Sunday, May 29, 2011

Veeam Backup and Replication Prep Checklist

I recently implemented Veeam Backup and Replication in my employers vSphere environment. Previous to using Veeam, 'traditional' in-guest agent backups had been used. While agent / OS based backups aren't necessarily bad, they are not the most effective way to get things done in a virtual environment. To get the most benefit from a virtualized environment and realize some other truly beneficial 'side effects' a hypervisor level backup should be used.

The downsides to agent / OS based backup methods in a virtual environment are: they consume CPU cycles on each VM and consequently take away from the host on the whole, they are slow because they have to check every file, they can also cause access times to be reset on every file which may not be ideal, and in event of a full restore, there is likely some requirement to get a base OS up and running (time consuming). The list goes on but in summary guest OS agent based backups are not time effective or host resource efficient.

Now when working with backups at the hypervisor level, there are some prerequisites to have in place for backups to work properly. One of the more important (painful to correct) items is ensuring any data that will get backup up is on hypervisor backed storage. By this I mean the backup tool, because it operates at the hypervisor level of the stack, can not see storage that a guest may have direct access to via physical RDM, or in Guest iSCSI mapped luns. Resolving this issue (if possible) can be a good source of downtime for those who don't have sVMotion enabled licenses (like myself). There have been a handful of articles that show little to no performance trade-offs between vmdk backed storage and RDM or in guest mapped luns.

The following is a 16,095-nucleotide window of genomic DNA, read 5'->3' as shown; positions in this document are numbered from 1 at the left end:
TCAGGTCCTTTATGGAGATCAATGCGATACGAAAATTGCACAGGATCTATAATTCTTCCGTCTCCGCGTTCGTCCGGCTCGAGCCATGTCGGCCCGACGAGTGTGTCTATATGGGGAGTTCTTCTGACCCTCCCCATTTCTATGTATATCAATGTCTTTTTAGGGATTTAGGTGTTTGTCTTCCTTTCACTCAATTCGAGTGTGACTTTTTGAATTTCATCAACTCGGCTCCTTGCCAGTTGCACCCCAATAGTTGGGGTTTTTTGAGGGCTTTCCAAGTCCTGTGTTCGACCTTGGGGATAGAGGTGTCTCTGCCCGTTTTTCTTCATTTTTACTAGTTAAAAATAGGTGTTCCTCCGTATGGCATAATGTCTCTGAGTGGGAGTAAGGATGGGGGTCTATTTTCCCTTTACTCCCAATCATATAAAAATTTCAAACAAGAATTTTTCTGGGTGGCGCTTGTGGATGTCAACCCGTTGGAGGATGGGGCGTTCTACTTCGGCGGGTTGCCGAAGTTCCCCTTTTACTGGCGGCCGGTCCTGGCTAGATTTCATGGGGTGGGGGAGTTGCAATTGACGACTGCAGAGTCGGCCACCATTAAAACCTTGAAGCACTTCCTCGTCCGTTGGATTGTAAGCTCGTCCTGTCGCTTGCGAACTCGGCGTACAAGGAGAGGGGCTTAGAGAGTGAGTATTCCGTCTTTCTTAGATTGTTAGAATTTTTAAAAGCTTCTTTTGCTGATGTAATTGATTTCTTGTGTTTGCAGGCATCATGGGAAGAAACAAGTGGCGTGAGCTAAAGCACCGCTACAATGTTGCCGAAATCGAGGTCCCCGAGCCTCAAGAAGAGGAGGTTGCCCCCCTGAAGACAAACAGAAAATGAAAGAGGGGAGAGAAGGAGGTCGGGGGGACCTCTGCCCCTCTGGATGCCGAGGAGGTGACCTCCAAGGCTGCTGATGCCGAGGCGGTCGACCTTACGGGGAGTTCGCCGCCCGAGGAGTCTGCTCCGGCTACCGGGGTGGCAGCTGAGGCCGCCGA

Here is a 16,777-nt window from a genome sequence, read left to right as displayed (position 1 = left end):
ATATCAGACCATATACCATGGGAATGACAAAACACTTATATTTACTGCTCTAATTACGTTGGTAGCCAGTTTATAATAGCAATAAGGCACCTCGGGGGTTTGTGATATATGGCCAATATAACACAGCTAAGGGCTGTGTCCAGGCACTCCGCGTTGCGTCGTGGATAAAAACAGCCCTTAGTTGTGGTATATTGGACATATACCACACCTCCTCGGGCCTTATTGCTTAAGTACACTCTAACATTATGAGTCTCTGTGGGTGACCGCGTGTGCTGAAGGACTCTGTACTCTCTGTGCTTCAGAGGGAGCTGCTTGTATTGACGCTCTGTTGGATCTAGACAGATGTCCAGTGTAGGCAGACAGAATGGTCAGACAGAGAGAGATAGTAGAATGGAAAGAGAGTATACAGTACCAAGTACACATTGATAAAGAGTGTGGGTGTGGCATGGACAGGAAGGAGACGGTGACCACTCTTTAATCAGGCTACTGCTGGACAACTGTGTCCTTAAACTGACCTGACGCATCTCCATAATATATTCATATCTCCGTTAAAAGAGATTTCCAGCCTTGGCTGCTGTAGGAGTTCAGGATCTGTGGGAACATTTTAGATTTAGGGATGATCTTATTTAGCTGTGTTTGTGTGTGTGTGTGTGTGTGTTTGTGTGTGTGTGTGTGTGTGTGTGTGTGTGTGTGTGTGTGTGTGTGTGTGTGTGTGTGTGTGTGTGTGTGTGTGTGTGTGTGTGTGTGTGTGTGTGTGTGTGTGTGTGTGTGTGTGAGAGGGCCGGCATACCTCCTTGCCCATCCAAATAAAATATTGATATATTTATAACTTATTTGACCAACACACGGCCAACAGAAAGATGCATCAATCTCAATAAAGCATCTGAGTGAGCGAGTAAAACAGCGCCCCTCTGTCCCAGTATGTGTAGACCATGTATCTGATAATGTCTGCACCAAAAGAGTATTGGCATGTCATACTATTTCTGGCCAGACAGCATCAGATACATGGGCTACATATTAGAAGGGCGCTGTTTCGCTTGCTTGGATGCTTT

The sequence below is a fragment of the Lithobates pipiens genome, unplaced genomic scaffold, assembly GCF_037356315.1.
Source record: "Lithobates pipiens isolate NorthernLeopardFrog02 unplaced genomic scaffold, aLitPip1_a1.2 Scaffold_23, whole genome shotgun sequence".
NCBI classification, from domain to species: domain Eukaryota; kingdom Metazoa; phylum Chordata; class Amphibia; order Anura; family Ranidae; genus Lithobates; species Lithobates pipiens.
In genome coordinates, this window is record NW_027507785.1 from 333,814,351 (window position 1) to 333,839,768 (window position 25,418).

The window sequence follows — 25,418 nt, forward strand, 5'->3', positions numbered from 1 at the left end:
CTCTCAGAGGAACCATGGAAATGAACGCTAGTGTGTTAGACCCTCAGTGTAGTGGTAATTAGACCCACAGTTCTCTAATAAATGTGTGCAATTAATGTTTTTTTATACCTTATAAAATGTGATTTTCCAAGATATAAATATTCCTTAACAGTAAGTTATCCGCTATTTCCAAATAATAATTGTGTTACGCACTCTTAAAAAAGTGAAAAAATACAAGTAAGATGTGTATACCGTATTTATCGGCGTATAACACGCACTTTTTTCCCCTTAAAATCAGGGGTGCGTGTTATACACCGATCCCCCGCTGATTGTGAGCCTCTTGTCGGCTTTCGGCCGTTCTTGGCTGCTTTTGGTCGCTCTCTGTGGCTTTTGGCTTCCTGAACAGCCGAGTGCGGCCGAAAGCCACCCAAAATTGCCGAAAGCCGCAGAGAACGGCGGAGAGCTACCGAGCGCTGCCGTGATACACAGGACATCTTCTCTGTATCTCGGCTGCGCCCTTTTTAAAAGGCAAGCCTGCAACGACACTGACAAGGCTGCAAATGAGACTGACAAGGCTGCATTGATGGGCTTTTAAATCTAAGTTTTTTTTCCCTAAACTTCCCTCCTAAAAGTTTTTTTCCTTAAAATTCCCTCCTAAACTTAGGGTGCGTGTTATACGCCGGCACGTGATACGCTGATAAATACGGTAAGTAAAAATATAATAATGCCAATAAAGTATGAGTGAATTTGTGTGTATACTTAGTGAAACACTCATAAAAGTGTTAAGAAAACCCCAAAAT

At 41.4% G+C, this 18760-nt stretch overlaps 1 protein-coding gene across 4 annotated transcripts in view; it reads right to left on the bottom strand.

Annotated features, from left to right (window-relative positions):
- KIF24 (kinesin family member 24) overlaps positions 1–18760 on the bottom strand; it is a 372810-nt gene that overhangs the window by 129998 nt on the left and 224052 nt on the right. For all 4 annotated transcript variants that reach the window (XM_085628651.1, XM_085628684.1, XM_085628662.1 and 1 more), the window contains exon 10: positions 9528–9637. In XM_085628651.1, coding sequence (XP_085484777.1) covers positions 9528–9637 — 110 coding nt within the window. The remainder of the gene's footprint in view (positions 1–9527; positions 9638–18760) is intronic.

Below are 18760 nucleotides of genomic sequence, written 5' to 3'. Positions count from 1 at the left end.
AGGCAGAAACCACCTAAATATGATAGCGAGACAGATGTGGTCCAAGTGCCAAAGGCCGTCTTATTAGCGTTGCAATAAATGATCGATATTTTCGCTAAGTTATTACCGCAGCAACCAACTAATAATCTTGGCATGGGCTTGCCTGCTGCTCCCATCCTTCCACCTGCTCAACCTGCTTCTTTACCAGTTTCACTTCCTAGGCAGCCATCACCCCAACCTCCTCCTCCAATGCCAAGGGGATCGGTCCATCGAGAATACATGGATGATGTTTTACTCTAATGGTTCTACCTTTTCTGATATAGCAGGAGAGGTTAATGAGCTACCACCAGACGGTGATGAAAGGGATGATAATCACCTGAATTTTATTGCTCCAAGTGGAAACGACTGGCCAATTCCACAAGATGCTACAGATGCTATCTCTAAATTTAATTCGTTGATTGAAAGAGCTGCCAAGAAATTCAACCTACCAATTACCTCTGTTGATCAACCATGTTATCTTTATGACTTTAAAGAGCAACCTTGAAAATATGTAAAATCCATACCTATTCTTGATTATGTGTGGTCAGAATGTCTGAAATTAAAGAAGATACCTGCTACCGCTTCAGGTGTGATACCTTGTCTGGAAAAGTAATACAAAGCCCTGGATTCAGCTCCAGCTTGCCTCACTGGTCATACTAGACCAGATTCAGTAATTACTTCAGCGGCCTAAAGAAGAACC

So during my Veeam Backup and Replication implementation I created this Guest VM checklist the ensure things when a bit more smoothly the first time through.
  • Ensure CBT is set to false on all guest vDisks - Veeam will fix automatically
  • Ensure Data to be backed up is on vmdk or virtual RDM backed storage
  • Ensure vDisks are not set as persistent - snapshots are key to the backup process
  • Put Page / Swap file on seperate vdisk and Exclude the vdisk from backup - optional but will save on backup / replicating of pagefiles
This isn't meant to be a advertisement for Veeam but in short it was the selected solution for the following reasons:
  • Veeam is the leader at innovating backup and disaster recovery features in the virtualization space. It is a product built from the ground up for virtualized environments and the feature additions over each major release are significant.
  • vPower NFS and Instant Recovery offer incredible value - you must try these if you have not.
  • Ability to truly validate backups, by starting up the VM's from the backups in an isolated setting to ensure application functionality.
  • "Lab" functionality that is great for testing patches, upgrades, etc
  • For you Hyper-V folks, support is coming in Veeam v6!
  • There is substantially more value in a Veeam solution than just 'backup'

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